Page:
Weight for Your Fertility
How Does Weight Affect Fertility?
An extreme in weight, either too thin or too heavy, can adversely affect reproductive health. Patients often ask, “How does weight affect fertility? or “What is the ideal weight to increase pregnancy chances?” Our governing body, the American Society for Reproductive Medicine, has recommended that women achieve a body mass index (BMI;; kg/m2 ) of < 35 prior to pregnancy. These recommendations come from extensive study of risk and reported complications to be known and associated with pregnancy.
The Effects of Obesity on Fertility
Elevated BMIs are associated with increased anesthesia risks and pregnancy related medical problems like gestational diabetes and preeclampsia. It is known that these inflammatory conditions effect the embryo at implantation, fetal growth, and the matrix in which this born child will manage metabolic issues as adults.
There is also a difference in IVF stimulation. Women with elevated BMIs tend to require more stimulatory medications as the medication is distributed over the weight range. It is more difficult to assess follicular growth as ovaries may appear farther from the ultrasound probes on assessment. Retrievals tend to garner fewer eggs than age-matched controls.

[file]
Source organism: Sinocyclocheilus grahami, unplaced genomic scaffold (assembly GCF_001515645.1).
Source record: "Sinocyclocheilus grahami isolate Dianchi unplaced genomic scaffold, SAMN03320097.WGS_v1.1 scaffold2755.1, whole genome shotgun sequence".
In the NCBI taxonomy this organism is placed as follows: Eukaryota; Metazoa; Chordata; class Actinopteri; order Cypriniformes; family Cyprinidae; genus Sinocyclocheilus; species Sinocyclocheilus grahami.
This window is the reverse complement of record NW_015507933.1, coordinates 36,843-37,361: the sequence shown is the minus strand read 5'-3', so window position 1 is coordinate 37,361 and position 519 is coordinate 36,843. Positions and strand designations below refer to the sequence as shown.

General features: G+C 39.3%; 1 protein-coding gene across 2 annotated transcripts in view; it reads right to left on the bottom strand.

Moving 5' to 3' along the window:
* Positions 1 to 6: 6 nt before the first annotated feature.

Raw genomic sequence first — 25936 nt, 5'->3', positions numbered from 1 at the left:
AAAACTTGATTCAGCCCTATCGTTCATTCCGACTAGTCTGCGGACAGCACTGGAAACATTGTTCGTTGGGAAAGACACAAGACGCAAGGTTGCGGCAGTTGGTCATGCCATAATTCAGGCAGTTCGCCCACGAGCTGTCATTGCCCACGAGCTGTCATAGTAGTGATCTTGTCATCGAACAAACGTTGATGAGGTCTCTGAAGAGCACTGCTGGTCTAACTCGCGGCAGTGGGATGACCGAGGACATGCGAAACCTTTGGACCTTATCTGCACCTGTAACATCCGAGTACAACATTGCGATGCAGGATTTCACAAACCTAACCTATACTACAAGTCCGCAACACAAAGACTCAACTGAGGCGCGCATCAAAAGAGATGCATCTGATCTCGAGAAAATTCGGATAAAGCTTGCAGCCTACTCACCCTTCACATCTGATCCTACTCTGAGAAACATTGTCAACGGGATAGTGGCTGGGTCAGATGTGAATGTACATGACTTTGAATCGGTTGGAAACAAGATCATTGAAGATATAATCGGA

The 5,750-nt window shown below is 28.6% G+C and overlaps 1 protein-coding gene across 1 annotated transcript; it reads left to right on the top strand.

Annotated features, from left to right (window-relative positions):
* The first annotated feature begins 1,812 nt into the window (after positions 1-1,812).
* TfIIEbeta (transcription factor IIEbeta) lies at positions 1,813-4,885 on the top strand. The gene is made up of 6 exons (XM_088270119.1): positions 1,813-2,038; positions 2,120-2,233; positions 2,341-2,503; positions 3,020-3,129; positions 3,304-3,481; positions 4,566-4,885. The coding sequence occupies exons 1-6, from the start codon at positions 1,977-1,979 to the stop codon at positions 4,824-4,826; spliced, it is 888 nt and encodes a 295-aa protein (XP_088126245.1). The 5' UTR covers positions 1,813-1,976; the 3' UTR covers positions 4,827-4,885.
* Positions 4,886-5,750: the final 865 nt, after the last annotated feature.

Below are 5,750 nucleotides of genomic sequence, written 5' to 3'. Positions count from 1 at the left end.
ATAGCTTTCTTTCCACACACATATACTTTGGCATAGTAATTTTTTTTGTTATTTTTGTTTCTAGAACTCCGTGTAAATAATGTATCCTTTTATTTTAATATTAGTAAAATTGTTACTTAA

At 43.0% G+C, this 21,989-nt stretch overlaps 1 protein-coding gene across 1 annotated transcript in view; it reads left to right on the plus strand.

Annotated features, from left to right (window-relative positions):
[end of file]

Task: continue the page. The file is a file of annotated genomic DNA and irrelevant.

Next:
Although infrequent, anesthesia complications do exist – inclusive of oxygen desaturation requiring additional airway maintenance, supplemental oxygen and possible increased risk of abdominal bleeding post-procedure. These complications involved the technical component to the stimulation and capture of the oocytes. Medical issues such as: hypertension, acid reflux, asthma, diabetes and sleep apnea only serve to potential the technical risk of the procedures.
The Effects of Being Underweight on Fertility
Underweight is defined as a BMI less than 19 which is equivalent to a 5 feet 5 inch woman weighing less than 114 pounds. Infertility is more likely to occur in underweight than normal weight women due to ovulation dysfunction. The incidence of early miscarriage is also increased in underweight women most likely due to hormone imbalance.
If you are having difficulty getting pregnant and would like to learn more about how does weight affect pregnancy, please contact us for a consultation!
*Your consultation is FREE if you don’t have infertility insurance coverage.